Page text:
January 9, 2019, Toronto. A new CBC TV historical drama series, Unspeakable, started today which follows the lives of a couple hemophiliac children who contracted HIV/AIDS through a blood product, the lifesaving “clotting factor” they had to inject regularly to stay alive.
Each batch incorporated the blood of several thousand donors. Often one or more of these donors had HIV, which would taint the batch. As we now know, another deadly disease, caused by the hepatitis C virus (HCV), was also spread in the same way, through the same tainted blood. HIV killed many more people and far more quickly than HCV, so HIV understandably got people’s attention first. Now that HIV is largely controlled by medications known as highly active antiretroviral therapy (HAART), HIV is rapidly becoming a treatable chronic disease instead of a deadly one, at least in countries that are able to provide their citizens with the life-saving therapy.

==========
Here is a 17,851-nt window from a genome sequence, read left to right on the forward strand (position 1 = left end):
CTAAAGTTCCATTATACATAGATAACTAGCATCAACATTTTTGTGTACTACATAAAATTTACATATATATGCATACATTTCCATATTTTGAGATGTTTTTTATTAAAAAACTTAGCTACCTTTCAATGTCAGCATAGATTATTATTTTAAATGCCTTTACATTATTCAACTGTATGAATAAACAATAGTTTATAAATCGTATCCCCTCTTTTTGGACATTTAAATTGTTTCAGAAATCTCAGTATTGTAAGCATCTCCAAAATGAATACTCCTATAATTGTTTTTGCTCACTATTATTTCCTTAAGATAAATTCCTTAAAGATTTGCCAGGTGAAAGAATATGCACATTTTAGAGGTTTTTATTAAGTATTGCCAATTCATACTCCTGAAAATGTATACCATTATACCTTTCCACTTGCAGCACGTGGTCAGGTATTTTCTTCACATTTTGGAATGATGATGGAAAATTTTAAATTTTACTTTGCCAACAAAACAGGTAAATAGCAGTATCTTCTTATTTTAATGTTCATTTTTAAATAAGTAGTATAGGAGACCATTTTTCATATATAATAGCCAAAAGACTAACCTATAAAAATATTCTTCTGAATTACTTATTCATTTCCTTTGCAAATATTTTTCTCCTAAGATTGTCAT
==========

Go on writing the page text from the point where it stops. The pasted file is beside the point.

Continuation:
On the other hand, though HCV is now totally curable with medications known as direct acting antivirals (DAAs), HCV-related cirrhosis, liver failure, and cancer (especially liver cancer) is still killing many people who either have not been treated, or get treated too late, after too much damage has occurred. The chances of a Canadian dying from HCV (approximately 5 deaths per year per 100,000 people) has surpassed that of dying from HIV since 2006 (Ly, et al. Annals of Internal Medicine. 2012; 156:271-278):The repercussions of this blood scandal upon Canadian public health, a contaminated blood “pool”, challenges us to this day, especially among our IVDU population. The series’ creator, Robert C. Cooper, is a hemophiliac who contracted hepatitis C from transfusions he received in the 1980s. We recommend this series highly.
Watch the Series Here: https://watch.cbc.ca/media/unspeakable/season-1/episode-1/38e815a-00ffcadc7fb